Rob provided an overview of OOC website usage statistics. He noted a decline in visitors to the website, but significant gains in people joining the OOC Facebook group in the past two years, as well as growing engagement between Facebook members. Advance Facebook posting of planned outings by leaders combined with follow-up photos and comments by participants seem to be increasing numbers in those activities.

Rob reminded members that the club also has a Twitter feed, to which anyone can post by including the hashtag #ottawaoutdoorclub. While Twitter has been employed by some leaders to post last-minute updates (such as those related to weather), and by a few to post photos of recent outings (he thanked Ronalee Carey for her numerous posts and photos related to recent trips), it is only being used occasionally, and Rob urged all activity coordinators to encourage trip leaders to take advantage of its existence.

For those leading trips, Rob indicated that shared car-pooling rates had been updated on the website to include all of the parking lots in Gatineau Park. He noted that calculating specific rates for lots closest to Ottawa (such as P1 and P2) means that participants will pay lower car-pooling fees (e.g., $1 and $2 respectively) than when one rate was used for a cluster of parking lots. He hopes to calculate standard rates for other areas of Ottawa, such as for outings in the Greenbelt.

Rob has reconfigured, and plans to use, the nearly dormant News and Policy Updates page on the website in order to provide members with key information from the executive.

  1. Training report (Lana Doss) – Lana, who is a certified instructor with Hike Ontario, provided a one-day Certified Hike Leader training course on September 23, 2017 for a mix of experienced and potential OOC leaders. The following week, past President John Galbraith presented a morning session, open to all members, on organizing and leading an OOC outing, geared specifically to the club’s procedures and policies. Good feedback was received from participants of both sessions, so it is anticipated that the program will be offered again, possibly next spring. For questions or to express interest, contact Lana by email at snowshoe@ottawaoutdoorclub.ca.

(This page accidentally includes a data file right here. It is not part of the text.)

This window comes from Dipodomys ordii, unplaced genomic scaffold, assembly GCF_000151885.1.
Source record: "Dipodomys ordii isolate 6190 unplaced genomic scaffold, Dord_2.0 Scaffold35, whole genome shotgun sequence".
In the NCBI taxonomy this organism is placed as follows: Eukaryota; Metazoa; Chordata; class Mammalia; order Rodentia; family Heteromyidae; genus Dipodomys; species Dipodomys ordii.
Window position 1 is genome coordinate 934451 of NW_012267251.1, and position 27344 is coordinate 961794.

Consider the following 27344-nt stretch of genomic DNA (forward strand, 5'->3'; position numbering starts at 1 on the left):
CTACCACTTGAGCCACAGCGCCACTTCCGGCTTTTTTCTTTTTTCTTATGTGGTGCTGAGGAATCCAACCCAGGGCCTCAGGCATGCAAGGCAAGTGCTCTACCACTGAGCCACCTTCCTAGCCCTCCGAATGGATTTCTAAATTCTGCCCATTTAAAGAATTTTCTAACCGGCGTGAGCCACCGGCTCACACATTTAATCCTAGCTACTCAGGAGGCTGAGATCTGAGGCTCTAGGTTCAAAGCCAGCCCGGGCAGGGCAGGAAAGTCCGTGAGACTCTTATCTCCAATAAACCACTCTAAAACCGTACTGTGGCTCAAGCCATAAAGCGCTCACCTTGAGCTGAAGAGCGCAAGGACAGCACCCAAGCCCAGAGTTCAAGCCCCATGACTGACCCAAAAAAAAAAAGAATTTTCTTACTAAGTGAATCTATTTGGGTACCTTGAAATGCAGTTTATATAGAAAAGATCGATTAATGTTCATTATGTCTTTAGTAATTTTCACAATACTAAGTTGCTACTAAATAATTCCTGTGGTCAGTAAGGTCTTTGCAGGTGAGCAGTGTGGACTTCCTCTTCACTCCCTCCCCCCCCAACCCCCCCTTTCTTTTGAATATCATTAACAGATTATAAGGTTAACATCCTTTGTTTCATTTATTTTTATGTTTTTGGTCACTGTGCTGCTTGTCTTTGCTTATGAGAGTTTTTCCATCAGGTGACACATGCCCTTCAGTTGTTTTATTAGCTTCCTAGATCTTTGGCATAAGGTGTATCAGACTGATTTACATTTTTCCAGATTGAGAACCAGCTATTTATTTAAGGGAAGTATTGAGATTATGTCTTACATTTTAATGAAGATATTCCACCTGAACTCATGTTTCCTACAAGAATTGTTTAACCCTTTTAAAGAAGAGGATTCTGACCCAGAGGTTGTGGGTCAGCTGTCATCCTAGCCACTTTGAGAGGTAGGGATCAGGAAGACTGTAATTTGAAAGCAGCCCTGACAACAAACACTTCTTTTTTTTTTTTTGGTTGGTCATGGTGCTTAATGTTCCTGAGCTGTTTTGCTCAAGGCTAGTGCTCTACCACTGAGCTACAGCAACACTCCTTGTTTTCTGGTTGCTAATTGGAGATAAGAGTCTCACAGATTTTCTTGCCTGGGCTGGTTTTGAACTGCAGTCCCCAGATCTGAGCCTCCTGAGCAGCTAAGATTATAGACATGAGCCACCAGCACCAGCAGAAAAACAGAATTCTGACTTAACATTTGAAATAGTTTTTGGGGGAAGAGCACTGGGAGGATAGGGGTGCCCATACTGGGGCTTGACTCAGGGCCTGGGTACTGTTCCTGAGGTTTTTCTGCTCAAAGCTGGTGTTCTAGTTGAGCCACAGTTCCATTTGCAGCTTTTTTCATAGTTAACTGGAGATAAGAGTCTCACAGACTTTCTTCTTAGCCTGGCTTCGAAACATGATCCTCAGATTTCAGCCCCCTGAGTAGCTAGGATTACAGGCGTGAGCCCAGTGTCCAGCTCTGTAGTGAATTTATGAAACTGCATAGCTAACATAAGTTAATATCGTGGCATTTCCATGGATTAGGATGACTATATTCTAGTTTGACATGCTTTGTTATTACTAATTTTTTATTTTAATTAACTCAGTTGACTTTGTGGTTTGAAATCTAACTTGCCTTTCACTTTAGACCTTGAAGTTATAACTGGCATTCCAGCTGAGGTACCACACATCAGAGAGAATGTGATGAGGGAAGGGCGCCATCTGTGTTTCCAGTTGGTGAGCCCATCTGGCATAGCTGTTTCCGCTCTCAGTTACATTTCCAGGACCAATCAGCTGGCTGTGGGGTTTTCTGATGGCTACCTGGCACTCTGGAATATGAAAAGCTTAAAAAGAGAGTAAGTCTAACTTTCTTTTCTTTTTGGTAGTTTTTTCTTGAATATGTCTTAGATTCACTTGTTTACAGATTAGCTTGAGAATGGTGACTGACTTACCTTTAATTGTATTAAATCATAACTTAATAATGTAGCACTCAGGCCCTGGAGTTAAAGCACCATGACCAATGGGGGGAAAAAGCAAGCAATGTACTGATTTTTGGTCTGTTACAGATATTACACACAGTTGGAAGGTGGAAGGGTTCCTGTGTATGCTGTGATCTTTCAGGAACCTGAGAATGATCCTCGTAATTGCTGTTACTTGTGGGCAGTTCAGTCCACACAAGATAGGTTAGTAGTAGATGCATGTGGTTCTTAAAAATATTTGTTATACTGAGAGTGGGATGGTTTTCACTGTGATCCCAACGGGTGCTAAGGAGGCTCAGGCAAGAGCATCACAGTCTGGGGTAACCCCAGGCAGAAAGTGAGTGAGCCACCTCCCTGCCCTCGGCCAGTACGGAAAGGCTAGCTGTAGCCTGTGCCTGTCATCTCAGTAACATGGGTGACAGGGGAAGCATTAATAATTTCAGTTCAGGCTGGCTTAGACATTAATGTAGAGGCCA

2. Treasurer’s report [D] (Jane Jiang) – Jane explained that the format of the financial report was changed slightly this year. For example, several fees were broken out separately for transparency: PayPal fees were identified and included in administration costs; rental income for snowshoes and canoes were broken out from non-member fees.  Jane started using a duplicate cheque book as of this year; while this increased the cost to purchase cheques, it ensures that the treasurer has a copy of every cheque written.  The previous year’s updated insurance policy increased costs substantially (by $1500) and represents about 37% of total expenditures. An additional $500 was allocated to transportation costs in order to subsidize a second group bus trip, resulting in an overall budget deficit: total income was $9,225 and total expenditures were $11,504.20, creating a deficit of $2,279.20.